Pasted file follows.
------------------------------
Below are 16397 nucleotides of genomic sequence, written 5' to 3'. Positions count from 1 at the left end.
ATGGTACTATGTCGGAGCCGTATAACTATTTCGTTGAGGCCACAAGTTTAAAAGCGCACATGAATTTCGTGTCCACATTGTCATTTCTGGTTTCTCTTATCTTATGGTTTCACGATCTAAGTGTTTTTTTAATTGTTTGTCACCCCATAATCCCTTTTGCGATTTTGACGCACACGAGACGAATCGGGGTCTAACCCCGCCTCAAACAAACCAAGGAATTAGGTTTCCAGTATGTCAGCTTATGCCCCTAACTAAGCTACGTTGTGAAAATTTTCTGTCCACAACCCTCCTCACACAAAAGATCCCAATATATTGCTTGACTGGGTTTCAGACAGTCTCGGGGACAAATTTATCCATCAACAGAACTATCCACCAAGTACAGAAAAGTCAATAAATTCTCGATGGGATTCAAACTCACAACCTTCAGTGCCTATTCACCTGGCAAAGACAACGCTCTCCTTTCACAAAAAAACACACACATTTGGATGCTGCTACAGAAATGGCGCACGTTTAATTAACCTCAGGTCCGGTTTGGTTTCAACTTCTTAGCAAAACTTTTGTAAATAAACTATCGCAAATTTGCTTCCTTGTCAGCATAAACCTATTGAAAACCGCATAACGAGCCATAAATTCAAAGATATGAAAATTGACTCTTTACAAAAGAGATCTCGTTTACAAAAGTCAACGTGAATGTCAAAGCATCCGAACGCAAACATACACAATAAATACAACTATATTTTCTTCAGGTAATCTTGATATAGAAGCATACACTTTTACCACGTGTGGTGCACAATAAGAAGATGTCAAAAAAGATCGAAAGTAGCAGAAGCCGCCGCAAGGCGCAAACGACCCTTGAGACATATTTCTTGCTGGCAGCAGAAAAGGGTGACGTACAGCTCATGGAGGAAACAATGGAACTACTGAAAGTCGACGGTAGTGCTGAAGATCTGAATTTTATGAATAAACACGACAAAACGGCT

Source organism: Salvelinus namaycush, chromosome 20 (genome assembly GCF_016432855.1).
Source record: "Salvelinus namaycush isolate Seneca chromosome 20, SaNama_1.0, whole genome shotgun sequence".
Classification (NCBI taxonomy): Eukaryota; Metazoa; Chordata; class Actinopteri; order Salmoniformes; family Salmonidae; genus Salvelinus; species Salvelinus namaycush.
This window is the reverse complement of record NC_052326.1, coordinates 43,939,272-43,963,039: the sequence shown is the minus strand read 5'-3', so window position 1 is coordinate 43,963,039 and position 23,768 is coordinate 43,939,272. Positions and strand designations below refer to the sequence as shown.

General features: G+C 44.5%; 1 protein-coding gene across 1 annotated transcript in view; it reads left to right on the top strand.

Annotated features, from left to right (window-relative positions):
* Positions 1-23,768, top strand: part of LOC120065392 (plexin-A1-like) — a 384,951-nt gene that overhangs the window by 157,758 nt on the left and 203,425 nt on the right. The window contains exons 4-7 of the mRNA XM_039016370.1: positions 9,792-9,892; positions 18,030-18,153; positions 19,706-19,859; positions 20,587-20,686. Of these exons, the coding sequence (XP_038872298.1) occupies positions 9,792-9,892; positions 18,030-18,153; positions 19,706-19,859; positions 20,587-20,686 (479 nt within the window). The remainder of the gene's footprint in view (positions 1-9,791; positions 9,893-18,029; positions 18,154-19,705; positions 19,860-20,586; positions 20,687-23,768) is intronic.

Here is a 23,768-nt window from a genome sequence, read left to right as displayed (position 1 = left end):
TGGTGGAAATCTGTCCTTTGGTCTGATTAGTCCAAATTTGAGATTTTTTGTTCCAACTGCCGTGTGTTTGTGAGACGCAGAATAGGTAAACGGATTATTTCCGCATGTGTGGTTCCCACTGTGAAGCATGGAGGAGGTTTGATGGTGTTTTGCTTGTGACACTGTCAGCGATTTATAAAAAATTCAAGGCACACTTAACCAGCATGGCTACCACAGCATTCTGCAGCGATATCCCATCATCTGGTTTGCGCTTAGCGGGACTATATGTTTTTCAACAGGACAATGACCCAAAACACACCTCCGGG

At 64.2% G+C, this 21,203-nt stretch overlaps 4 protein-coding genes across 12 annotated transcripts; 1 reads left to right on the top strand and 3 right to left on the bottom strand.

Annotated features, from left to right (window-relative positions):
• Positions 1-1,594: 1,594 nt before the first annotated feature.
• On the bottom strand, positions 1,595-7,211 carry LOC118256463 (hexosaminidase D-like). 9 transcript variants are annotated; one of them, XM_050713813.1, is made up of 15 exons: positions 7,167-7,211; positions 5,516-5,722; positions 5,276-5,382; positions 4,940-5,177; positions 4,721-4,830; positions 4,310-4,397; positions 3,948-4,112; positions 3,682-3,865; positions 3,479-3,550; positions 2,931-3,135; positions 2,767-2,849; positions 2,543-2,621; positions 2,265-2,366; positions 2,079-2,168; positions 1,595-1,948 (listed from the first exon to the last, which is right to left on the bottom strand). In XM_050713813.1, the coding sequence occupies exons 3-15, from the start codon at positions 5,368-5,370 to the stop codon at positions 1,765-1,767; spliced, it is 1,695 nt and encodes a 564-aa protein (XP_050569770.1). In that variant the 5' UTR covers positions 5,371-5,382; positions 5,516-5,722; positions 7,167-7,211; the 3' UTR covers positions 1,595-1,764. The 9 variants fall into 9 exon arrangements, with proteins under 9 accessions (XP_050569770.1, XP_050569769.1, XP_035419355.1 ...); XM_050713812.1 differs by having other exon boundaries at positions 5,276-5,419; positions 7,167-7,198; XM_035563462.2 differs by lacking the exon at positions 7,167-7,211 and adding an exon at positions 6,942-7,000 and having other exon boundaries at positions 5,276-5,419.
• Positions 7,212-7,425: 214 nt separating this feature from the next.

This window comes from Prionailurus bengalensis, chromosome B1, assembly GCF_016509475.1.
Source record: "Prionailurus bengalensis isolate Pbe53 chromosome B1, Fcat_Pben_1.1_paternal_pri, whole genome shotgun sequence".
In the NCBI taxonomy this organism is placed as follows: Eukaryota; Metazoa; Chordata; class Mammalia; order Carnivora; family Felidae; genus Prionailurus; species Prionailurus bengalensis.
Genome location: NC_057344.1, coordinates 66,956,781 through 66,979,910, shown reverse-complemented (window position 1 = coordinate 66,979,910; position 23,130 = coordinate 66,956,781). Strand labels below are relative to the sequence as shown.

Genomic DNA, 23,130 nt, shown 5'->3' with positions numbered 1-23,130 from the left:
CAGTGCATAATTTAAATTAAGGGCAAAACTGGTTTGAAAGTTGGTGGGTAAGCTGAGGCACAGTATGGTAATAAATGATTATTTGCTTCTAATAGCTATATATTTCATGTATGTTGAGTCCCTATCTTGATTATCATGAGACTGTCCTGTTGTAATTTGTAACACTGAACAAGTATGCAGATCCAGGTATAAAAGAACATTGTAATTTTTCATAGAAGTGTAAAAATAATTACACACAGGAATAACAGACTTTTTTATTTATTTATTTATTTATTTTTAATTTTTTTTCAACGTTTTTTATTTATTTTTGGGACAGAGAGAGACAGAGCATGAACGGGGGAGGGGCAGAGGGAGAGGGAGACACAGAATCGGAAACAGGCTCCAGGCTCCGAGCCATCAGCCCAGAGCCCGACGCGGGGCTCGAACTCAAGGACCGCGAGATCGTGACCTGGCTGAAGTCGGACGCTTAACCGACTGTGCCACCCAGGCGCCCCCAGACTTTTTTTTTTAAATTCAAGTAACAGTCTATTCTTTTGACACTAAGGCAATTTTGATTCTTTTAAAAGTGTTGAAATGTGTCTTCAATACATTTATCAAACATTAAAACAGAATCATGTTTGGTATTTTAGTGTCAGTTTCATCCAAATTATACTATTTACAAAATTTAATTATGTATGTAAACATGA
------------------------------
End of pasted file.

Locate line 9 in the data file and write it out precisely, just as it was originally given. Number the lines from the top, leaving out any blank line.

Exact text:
* Positions 1-23,768, top strand: part of LOC120065392 (plexin-A1-like) — a 384,951-nt gene that overhangs the window by 157,758 nt on the left and 203,425 nt on the right. The window contains exons 4-7 of the mRNA XM_039016370.1: positions 9,792-9,892; positions 18,030-18,153; positions 19,706-19,859; positions 20,587-20,686. Of these exons, the coding sequence (XP_038872298.1) occupies positions 9,792-9,892; positions 18,030-18,153; positions 19,706-19,859; positions 20,587-20,686 (479 nt within the window). The remainder of the gene's footprint in view (positions 1-9,791; positions 9,893-18,029; positions 18,154-19,705; positions 19,860-20,586; positions 20,687-23,768) is intronic.